ways death come creeping into any room. I got tired
of fighting him. Last time he came for one of my babies,
I told him, get the hell out of my house, held the Bible
next to my child, Mama came, cleansed this house, this land,
killed all threats, held our family close. Death: there wasn’t any.

 

8

I told him to get the hell out of my house, put the Bible
on the table in the front room so there was no question
this was a house for the living. Taught my babies to pray
and praise the Lord Jesus soon as they could say Mama, ’cause
I told death to get the hell out of my house, put the Bible
in every room where the Lord’s protection was needed. I
worked roots, brewed Granny’s special tea, made Mama’s poultice, but
nothing healed like the word. Mama told me that when I was
just a little girl, helping her tend to the sick, that’s why
I told him to get the hell out with both hands gripping my Bible.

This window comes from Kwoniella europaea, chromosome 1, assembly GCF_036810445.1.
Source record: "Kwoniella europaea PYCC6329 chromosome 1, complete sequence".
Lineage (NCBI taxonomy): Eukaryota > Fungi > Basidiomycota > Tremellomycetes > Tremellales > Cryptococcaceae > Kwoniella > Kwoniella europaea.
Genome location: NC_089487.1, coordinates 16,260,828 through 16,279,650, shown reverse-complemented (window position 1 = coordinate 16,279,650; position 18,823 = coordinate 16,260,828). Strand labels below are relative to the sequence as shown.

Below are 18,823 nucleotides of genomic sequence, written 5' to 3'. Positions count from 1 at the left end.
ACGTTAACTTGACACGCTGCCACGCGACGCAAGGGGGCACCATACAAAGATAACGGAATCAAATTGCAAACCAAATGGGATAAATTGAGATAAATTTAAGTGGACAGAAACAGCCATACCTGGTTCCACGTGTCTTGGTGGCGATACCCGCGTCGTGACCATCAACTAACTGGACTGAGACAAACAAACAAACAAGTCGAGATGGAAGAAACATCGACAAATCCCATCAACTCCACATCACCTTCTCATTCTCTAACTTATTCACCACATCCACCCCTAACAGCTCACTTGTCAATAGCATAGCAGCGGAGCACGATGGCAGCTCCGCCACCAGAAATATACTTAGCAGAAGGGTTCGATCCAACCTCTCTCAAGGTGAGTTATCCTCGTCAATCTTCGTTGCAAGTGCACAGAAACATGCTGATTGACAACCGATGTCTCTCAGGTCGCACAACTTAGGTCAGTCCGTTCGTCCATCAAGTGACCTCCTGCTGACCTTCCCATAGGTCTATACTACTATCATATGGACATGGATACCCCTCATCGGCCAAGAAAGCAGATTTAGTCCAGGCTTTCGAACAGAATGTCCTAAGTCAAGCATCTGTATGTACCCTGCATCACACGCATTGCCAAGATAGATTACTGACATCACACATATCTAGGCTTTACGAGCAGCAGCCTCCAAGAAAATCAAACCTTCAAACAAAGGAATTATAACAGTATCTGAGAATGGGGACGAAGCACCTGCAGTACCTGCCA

9

Worked roots, brewed Granny’s special tea, made Mama’s poultice, but
don’t know how to lay with my husband and not come away
full of baby. After fifteen, thought I was done paying
for my fair portion of Eve’s sin, but then a blessing came!
Worked roots, brewed granny’s special tea, made mama’s poultice, but
you can’t control God’s plan for your life. Thought I was done with
babies, thought Harriet would be the one who stayed with me,
then came three children, two girls and a boy. Some say I was
old as Methuselah, but I didn’t listen, I just
worked roots, brewed tea, made Mama’s poultice, kept my babies alive.

 

10

Then came three children, two girls and a boy. Some say I was
blessed. Those are the ones I listen to. I call my last child,
the girl, Sugar Babe. Born when I was forty-eight, that l’il
Rosana got them sparkling eyes most mamas dream about
the last three children, two girls and a boy. Some say I was
a fool to take a chance on a child so close to fifty,
but who was I to willingly take a child’s life when so
many had been lost? My babies played with my grandbabies: